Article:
No matter where you live in the United States, American sports are a part of every community. Although some prefer football stadiums over basketball arenas or even famous ballparks, there are unmatched traditions and sporting events in each state. So which sport does your state really love the most?
Thanks to try.america, which specializes in different maps on social media, we have our answer. The vast majority of sports fan bases across the USA love football, but some of these states' favorite sports leagues really might surprise you. Interestingly enough, you won't find any of the Olympics, Major League Soccer/FIFA (or soccer in general, despite it being among the most popular sports in the world) the World Cup or the National Hockey League on here.
Not even tennis (sorry to star U.S. Open tennis players like Serena Williams, Venus Williams, Andre Agassi, Pete Sampras and John McEnroe), volleyball, golf (I guess we need exciting golfers like Tiger Woods back in action), softball or mixed martial arts (UFC has made MMA one of the fastest growing sports in recent years) could crack in either.
Car racing and motor sports like NASCAR seem to have fallen off as well. WWE, which has seen low viewership and TV ratings across North America, doesn't make the cut either. Don't worry, we won't even mention lacrosse or field hockey.
Unsurprisingly, football makes up a large majority of our map. People all over the country can't get enough of it. According to a 2018 Gallup poll, American football is still the overwhelming favorite major sport in the United States. Some 37 percent of adults prefer football, while basketball fans make up 11 percent and baseball diehards come in at 9 percent.
Most Popular Sports in America By State
College Football (20 States)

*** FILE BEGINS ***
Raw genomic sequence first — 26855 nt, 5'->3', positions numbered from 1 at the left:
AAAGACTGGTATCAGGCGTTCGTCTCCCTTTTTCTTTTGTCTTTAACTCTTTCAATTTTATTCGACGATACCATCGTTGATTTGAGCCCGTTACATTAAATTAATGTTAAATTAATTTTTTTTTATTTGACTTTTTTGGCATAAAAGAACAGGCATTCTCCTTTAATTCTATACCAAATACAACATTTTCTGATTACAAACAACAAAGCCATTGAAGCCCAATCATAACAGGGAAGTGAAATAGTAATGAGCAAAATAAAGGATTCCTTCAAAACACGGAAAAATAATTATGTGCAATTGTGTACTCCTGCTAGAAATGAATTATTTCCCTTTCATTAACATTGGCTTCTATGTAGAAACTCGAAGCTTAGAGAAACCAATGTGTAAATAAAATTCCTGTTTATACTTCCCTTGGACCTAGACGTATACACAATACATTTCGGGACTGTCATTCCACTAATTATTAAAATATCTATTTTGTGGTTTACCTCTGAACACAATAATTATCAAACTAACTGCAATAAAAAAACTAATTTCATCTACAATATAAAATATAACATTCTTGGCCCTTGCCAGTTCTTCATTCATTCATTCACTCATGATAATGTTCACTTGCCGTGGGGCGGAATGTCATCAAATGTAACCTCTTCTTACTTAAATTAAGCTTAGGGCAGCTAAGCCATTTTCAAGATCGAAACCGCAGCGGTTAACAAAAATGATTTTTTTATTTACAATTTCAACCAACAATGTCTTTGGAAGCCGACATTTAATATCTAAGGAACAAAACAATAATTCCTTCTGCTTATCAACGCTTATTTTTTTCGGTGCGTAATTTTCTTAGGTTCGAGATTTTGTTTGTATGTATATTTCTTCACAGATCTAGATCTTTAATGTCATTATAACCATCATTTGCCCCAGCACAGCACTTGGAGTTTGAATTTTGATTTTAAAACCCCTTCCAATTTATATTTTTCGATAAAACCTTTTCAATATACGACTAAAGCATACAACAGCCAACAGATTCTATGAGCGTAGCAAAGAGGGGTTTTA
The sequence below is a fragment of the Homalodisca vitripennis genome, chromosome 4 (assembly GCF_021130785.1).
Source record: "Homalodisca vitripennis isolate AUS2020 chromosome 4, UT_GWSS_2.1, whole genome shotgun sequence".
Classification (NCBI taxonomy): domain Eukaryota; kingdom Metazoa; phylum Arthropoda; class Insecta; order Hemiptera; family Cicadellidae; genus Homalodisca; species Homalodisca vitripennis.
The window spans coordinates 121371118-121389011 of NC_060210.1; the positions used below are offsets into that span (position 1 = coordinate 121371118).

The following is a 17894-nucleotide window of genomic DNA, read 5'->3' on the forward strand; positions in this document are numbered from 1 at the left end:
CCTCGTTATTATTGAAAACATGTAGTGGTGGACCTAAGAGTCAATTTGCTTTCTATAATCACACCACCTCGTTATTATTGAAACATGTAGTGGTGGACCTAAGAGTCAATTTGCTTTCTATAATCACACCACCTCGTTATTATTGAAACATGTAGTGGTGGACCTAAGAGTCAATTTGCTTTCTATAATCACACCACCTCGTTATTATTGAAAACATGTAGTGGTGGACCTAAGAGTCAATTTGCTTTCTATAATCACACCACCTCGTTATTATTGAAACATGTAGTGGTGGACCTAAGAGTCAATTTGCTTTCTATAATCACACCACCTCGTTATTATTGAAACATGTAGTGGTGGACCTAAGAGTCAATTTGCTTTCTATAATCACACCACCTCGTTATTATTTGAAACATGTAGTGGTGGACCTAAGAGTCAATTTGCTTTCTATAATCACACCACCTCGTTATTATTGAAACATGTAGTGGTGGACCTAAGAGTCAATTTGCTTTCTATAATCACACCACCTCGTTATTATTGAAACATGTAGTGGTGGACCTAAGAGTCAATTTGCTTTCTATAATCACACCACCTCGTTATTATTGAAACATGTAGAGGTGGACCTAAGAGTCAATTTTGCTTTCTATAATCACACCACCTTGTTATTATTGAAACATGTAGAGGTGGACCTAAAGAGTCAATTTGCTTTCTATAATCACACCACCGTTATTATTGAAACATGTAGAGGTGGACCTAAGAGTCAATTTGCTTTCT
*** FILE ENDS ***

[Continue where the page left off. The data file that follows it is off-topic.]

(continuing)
Thanks to the NCAA and SEC Country, college football is the biggest winner here. Although some states such as Georgia, Florida, Pennsylvania and Oregon all have big professional sports teams, it's pretty clear sports fans' allegiances truly lie on Saturdays in the fall. Especially in recent years, it's easy to see why states with big SEC schools live for the college gridiron. After all, the National Championship runs through the SEC, and the Georgia vs. Alabama faceoff at the end of the 2021 season was no exception.
The curious state on this list is Pennsylvania. Sure Penn State football is part of the culture in the Keystone State, but with two legendary NFL franchises calling the state home, as well as two big MLB teams in those same cities, the fact that college football comes out on top is surprising. If the Steelers and Eagles are reading this... keep your heads on a swivel.
Maybe there's just something about team sports (and their traditions) in which athletes haven't turned professional yet. Did you have college football coming in at No. 1 on the list of most popular sports in the United States?
- South Carolina
- West Virginia
Professional Football (13 States)